"Farmers would probably have a price of water that would be significantly higher than it is right now so they probably would not plant thirsty crops," remarked one student. "The market would sort out the farmers and the environmentalists somewhere in the middle…the environmentalists would save the species they really wanted to save."
"With a completely free market with no restrictions, I can at least imagine an outcome where there is a winner," said another student. However, the losers in such a free market would not survive.
Yet a market that guarantees people will get the water they need to support basic human survival is not the perfect solution either. "You still have the problem of the huge year-to-year volatility of water available," said one student.
"You absolutely have a massive hydrological risk," replied Reinhardt, a risk currently borne by the farmers, since the environmental flow of water is inelastic because of the Endangered Species Act.
"The farmers would still have risk," he continued. "But it would be price risk instead of quantity risk…If there's a market, clearly the price is going to be higher than the price that some farmers are going to be able to afford."
This could be a good thing for Woolf Farming & Processing because it could purchase, on the cheap, neighboring farms that didn't invest in water conservation technologies. Stuart Woolf might then be better positioned to meet his own objective, as stated in the case: "to be a part of a food system that would feed a growing world population with fewer resources."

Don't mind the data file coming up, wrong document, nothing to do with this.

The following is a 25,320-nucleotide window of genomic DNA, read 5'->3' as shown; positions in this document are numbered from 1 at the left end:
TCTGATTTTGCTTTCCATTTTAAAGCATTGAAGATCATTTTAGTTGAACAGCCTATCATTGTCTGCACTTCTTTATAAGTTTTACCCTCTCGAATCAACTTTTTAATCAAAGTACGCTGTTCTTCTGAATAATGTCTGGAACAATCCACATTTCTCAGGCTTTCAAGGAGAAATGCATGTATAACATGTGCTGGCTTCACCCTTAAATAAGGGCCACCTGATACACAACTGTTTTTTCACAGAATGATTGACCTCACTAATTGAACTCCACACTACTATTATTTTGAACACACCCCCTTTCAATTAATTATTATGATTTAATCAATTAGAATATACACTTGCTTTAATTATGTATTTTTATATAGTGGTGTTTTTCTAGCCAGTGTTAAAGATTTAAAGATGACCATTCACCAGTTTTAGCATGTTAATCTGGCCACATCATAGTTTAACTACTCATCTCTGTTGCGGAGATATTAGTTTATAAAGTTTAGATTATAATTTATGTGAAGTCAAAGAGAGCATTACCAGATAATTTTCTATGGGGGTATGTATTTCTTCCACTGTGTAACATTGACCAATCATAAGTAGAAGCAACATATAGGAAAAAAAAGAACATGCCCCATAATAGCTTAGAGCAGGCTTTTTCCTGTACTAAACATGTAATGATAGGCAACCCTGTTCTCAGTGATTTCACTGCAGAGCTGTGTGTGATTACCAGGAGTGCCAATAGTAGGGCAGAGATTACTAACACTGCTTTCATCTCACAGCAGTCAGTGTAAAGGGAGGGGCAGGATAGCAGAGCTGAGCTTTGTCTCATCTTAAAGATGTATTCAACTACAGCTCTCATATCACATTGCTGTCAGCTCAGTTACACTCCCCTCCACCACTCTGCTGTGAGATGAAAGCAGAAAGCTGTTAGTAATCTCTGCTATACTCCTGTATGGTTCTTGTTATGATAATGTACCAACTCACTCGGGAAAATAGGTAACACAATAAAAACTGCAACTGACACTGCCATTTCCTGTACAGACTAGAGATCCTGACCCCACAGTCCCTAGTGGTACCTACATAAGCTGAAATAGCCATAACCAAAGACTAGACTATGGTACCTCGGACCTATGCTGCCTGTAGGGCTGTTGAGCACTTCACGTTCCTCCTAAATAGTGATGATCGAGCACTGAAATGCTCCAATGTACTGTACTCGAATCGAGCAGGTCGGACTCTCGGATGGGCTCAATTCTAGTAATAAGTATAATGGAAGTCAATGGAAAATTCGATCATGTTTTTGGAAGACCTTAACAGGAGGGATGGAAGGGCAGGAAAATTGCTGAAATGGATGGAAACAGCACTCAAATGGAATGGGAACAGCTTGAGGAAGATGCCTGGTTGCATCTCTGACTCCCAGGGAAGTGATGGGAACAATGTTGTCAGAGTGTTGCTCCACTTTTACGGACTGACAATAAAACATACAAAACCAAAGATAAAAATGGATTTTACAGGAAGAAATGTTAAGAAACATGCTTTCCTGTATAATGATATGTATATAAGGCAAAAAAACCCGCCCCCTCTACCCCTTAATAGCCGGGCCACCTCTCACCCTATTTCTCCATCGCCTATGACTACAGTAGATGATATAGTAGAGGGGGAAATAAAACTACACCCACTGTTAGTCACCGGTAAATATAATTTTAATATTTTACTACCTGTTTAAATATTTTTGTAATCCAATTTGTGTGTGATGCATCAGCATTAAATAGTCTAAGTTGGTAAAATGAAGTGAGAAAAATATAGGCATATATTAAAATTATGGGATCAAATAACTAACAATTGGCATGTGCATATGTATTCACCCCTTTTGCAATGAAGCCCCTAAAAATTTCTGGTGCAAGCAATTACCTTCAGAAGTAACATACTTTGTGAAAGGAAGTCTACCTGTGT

World food prices are a definite concern. "The inflation-adjusted price of food has been falling over time," said Reinhardt. "People used to spend 50 percent of their income on food." For residents of wealthy nations, that number has dropped to 2 percent. "Most people don't think about whether that decline will continue or not," he added. If it does not, "the world is going to be a very, very different place…If the world trade system founders it's going to founder in food."
Other options were also discussed: moving out of California and buying land in more politically, geographically, and economically friendly countries; planting less thirsty crops; and giving up farming altogether and switching to the solar energy business, for instance.
In the end, the class did not come up with a clear solution—because there isn't one.
Societies persuade institutions to solve one set of problems. If the institutions are successful, more prosperity is created, which leads to the obsolescence of the very institutions that created the prosperity. Eventually there's the need to create institutions to manage the new disparity. "It's an old story, "Reinhardt said. "And that's the position in which we find ourselves in California."